Retailer John Lewis said it would pay over 73,000 staff, known as partners, a bonus of 18 per cent of salary as it posted a 20 per cent rise in year profit after winning market share from rivals.
But the 147-year-old employee-owned group, which owns 28 department stores, four John Lewis "at home" stores, 244 Waitrose supermarkets and an Internet business, said it anticipated trading would get tougher.
"We expect trading conditions to be more difficult in 2011, as the VAT (sales tax) increase, rising unemployment, and public sector spending cuts begin to have an impact on consumer spending," said Chairman Charlie Mayfield.
"Input cost price inflation is also a continuing threat but we are not yet seeing the level of inflation in our prices that is widely quoted," he said.
Mayfield said the firm would invest £600m in 2011 and expected to create 4,300 new jobs.
John Lewis made a profit before the staff bonus and tax of £367.9m in the year to 29 January, helped by its strength among affluent consumers who coped better than lower income groups in the economic downturn.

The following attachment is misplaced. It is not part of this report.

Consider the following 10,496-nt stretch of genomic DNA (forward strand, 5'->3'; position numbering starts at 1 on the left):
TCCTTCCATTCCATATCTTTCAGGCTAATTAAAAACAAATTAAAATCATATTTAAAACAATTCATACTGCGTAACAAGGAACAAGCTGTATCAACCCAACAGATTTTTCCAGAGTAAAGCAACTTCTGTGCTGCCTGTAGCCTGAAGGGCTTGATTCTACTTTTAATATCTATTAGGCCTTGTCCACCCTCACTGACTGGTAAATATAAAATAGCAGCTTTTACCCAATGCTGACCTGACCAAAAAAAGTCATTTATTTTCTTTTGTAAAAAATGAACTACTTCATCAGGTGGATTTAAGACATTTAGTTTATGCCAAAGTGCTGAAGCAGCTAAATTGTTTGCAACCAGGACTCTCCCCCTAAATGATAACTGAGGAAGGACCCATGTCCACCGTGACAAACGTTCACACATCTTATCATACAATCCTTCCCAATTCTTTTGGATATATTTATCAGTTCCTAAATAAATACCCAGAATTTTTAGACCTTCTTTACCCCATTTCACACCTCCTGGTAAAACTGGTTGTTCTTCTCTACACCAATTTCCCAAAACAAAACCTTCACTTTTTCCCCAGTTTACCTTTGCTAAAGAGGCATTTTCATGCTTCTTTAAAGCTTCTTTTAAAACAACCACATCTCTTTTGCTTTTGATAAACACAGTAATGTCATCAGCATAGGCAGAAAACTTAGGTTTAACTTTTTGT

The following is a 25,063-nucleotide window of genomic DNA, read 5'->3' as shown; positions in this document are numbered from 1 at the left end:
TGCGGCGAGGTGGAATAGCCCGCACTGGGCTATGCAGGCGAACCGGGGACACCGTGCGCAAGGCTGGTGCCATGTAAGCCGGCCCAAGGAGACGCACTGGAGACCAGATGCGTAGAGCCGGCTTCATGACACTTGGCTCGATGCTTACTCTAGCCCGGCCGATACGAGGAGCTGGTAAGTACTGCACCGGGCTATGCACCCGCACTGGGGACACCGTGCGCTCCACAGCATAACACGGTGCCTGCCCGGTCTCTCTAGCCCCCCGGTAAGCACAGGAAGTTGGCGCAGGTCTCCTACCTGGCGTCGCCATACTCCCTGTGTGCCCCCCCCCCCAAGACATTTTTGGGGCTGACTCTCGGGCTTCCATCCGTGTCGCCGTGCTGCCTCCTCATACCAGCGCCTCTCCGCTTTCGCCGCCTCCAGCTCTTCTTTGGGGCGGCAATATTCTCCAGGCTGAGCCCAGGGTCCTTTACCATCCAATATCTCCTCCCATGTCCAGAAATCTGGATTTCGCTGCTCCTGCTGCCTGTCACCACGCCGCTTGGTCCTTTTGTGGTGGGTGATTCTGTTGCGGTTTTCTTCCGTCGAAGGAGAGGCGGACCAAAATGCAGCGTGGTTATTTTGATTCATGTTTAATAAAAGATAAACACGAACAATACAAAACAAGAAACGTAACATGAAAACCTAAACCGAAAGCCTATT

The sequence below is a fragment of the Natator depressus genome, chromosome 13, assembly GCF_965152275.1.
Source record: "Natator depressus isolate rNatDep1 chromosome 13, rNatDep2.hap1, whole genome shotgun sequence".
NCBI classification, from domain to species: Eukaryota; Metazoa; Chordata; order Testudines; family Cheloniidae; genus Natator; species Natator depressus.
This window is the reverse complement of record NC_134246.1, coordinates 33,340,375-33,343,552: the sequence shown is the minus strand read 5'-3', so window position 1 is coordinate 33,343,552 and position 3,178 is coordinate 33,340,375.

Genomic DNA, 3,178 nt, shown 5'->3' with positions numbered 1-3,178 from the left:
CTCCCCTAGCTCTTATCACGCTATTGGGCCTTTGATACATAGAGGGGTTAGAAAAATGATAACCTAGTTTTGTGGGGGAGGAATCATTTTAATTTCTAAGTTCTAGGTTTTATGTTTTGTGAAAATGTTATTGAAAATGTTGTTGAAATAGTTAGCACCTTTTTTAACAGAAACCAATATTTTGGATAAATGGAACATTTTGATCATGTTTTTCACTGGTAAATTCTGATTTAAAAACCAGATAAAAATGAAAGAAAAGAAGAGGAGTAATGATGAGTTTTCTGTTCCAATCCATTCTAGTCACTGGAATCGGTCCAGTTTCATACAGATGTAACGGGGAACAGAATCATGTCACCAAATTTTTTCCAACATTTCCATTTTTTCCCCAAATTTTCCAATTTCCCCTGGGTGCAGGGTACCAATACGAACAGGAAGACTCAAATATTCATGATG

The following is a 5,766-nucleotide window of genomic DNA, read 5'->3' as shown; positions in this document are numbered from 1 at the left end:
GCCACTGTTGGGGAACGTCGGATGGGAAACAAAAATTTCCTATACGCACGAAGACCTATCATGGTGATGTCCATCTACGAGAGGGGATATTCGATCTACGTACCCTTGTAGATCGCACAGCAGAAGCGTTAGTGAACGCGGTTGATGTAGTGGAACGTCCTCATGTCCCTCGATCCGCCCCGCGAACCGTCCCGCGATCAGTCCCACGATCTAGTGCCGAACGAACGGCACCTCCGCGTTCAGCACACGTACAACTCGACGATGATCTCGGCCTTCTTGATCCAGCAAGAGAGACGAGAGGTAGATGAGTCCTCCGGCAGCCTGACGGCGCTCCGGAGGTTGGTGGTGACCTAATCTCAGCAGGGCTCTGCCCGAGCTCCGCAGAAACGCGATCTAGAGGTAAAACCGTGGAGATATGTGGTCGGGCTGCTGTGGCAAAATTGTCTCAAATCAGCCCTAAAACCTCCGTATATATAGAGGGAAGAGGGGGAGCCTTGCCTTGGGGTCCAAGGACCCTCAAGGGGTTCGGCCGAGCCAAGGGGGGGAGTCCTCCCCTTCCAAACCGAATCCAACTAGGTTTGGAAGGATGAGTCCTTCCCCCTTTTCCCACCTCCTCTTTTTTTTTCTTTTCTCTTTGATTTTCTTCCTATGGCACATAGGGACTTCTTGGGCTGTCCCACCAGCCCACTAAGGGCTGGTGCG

That was up from £306.6m in the previous year.
After first-half profit rose 28 per cent the firm had a record Christmas, outperforming competitors.
The group, which is the only major British retailer to publish weekly sales figures, said total sales rose 10.6 per cent to £8.21bn.
The partnership bonus, equivalent to more than nine weeks pay, totalled £194.5m. Last year it paid out a 15 percent bonus.
Operating profit at John Lewis' department stores rose 22.2 per cent to £201.2m. At Waitrose it rose three per cent to 274.9 million pounds.
For the first five weeks of the new financial year like-for-like department store sales were up 0.5 per cent and up 5.1 per cent at Waitrose.